Resilience tested by Roger Knight
St. Brendan’s hospital Bermuda 1978-1979
The pink painted building on the hill, with its white washed roof, looked innocuous enough, until I passed through the double-locked doors of its maximum security ward, as I felt my pulse quicken, despite my previous experience of working in forensic psychiatry.
The menace of the place was palpable enough, the dynamic dangerous. Patients were pacing the floor, like confined animals, giving the occasional hostile glare. Establishing any rapport, presented a real challenge, as I was not even perceived as a nurse, but instead, as we were often referred to, as Roman soldiers. The hostility was further exacerbated, by the fact that that the majority of patients were black and the nursing staff white.
All I could realistically do, was keep my back to the wall, communicate matter-of-factly, whilst all the time, being ready to deflect any physical assault, that occurred on a frequent and unpredictable basis.
Despite having adequate seclusion facilities and neuroleptic medication to hand, this did little to assuage the anxiety associated with managing a disruptive patient, where any acting out or disturbed behaviour was escalating to the point of inevitable confrontation.
Once a patient was restrained, secluded and medicated, my stress level would drop off momentarily, but only until the next episode which sometimes, was with little or no warning. In a way, they were less stressful, as there was no build up and therefore no anticipatory anxiety was generated.
Constantly having to stand your ground, trying to project an air of being in control and not appearing threatened, was demanding in itself. You had to appear as tough as your patients, if not tougher, and supremely confident in being able to handle yourself, despite many of the patients being twice your size. It was almost an unspoken game of bluff, that you had to play and if they saw through your bluff and you were unmasked, any respect would quickly evaporate, and you could become a victim of attack.
Some patients, particularly the forensic referrals, would often test you out, to see how far they could push you, as though seeking your Achilles heel.
There was another layer of stress that emerged from time to time. Whilst the ward was an acute admission facility, there were several chronic patients with a history of violent, destructive behaviour, often triggered by a new admission that could unsettle them. This could result in a sudden divergence of attention and resources.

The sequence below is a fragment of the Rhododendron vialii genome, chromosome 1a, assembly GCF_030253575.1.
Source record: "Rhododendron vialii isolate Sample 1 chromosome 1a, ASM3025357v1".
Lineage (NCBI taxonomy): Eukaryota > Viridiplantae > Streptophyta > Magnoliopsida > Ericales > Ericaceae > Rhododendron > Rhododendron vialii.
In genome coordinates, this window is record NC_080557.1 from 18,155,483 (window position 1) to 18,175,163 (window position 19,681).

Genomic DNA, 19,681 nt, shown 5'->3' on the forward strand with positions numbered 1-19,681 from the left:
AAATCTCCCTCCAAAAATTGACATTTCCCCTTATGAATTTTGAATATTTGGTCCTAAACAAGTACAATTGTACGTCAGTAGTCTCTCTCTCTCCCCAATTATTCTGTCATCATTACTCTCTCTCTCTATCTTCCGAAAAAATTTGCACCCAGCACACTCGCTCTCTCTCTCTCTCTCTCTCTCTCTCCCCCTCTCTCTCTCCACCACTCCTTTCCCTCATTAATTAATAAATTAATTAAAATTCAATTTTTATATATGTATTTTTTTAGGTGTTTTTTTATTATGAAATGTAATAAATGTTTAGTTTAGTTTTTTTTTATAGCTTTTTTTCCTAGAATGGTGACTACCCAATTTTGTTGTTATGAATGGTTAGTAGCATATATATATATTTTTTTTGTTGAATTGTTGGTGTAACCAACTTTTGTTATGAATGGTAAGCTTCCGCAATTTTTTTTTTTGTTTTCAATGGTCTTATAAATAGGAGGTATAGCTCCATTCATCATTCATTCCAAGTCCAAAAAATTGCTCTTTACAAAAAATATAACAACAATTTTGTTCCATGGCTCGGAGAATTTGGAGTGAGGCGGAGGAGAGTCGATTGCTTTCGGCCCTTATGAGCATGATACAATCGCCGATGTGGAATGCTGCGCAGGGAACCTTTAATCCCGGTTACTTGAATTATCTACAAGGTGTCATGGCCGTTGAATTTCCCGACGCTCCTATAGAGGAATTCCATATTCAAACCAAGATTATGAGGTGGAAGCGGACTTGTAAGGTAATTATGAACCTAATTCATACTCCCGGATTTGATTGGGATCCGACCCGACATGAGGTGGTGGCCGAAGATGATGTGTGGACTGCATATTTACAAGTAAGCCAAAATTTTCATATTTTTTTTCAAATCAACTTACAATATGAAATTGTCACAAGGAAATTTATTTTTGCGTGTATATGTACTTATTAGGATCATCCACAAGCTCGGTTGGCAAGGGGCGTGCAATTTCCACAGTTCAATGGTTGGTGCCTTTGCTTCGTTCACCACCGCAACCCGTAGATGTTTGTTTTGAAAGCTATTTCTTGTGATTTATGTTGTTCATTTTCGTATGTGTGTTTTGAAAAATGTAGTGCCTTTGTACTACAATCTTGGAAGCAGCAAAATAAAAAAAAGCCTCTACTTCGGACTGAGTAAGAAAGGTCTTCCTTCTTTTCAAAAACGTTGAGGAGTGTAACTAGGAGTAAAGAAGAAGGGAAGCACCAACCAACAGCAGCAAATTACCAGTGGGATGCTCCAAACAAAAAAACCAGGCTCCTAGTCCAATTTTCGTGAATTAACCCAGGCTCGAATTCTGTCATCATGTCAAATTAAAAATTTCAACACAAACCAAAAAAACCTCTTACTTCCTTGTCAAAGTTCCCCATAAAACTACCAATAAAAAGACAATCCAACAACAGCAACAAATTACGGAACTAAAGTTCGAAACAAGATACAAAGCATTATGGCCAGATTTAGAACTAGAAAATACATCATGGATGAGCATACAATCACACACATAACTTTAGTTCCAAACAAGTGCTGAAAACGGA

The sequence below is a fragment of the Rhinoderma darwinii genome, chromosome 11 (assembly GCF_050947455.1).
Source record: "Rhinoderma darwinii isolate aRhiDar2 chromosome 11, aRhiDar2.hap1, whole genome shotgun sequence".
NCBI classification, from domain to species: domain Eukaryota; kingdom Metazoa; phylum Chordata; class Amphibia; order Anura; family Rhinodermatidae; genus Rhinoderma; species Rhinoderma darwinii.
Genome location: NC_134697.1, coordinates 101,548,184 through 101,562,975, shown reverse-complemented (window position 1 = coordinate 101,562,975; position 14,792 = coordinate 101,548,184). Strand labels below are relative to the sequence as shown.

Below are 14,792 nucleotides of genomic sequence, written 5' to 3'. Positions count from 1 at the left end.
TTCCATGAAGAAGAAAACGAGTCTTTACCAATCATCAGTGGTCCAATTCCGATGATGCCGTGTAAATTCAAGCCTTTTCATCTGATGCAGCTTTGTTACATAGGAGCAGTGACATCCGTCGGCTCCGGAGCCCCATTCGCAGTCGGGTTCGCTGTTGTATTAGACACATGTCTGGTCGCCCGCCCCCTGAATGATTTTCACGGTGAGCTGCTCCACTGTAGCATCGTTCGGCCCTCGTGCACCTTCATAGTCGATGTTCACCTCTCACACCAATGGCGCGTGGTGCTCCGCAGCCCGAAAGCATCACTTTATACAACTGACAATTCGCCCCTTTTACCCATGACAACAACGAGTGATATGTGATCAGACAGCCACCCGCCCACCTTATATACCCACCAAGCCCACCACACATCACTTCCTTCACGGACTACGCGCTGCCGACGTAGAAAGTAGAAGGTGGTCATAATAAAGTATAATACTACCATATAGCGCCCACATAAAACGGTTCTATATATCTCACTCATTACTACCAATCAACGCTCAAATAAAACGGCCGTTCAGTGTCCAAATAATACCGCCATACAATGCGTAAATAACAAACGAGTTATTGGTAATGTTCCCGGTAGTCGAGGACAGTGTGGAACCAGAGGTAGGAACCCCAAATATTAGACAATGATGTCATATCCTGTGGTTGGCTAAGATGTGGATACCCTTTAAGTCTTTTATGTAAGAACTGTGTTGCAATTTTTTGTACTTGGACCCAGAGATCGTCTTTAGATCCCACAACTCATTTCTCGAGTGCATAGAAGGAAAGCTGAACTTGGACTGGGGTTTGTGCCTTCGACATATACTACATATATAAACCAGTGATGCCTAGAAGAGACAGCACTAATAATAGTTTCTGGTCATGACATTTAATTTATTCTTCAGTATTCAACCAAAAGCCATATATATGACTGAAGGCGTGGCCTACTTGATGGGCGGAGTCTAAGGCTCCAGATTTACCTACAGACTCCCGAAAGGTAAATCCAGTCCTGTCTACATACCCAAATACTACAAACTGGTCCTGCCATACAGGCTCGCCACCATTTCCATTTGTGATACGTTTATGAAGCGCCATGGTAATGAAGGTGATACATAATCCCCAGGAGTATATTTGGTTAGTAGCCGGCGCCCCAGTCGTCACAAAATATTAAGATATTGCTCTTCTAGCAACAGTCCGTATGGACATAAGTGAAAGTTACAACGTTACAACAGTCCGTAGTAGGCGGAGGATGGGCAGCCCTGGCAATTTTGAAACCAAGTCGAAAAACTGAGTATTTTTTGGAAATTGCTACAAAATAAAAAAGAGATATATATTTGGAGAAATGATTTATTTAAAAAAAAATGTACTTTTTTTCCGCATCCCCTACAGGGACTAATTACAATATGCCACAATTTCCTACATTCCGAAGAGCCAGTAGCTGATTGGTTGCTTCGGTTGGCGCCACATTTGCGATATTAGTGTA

Drug-induced psychosis was a frequent diagnosis, that was treated. This was commonly marijuana, but also angel dust, phencyclidine [PCP], which produced more severe symptoms, characterized by frenzied, out of control, combative activity. The strength and determination of these patients was quite exceptional, which was not necessarily related at all to their size. They would require considerable restraint and repeated doses of anti-psychotic medication.
To witness a steel seclusion room door bulge out of its alignment, was quite astonishing. However, steel doors were a lot more reassuring, having seen a thick and heavy wooden door split in two, by a young well-built Maori patient, running at it repeatedly.
To say that you were walking on eggshells for the duration of a shift, would be an understatement. It was like working on the edge of a volcano, and once you had given your hand over, you could not get out of there fast enough. The relief of walking through those double locked doors unscathed and to live to fight another day was immense.
After a day shift, I would often head for the beach to swim. An effective way to decompress. Exhausted, I would crash out on the beach and not wake up until well after the sun had set. Such was the toll exacted by working on Adams ward, despite my youthful robustness.
I think I must have reached the high-water mark then, in regards to work related stress. At times, my stress levels must have been off the Richter scale, but thankfully my resilience and coping mechanisms kicked in. Possibly due to my training, but also a stubbornness to keep riding the tiger.
By the end of the year, my crisis intervention skills had become finely honed. I had become an adept mental gymnast, and I was a lot more confident in handling myself in a confrontation. I don’t think though, in recounting that year, that it would be hyperbole to say, there wasn’t a gladiatorial element to all of this. After all, to show too much compassion, would be interpreted as weakness and result in a loss of control, and maintaining control, and having the upper hand, was critical to one’s own safety and wellbeing and that of the patient. A view I am sure, that would be anathema to the nursing profession,
Perhaps then, that patient term, Roman soldier, was more apt and insightful, than what I realised at the time.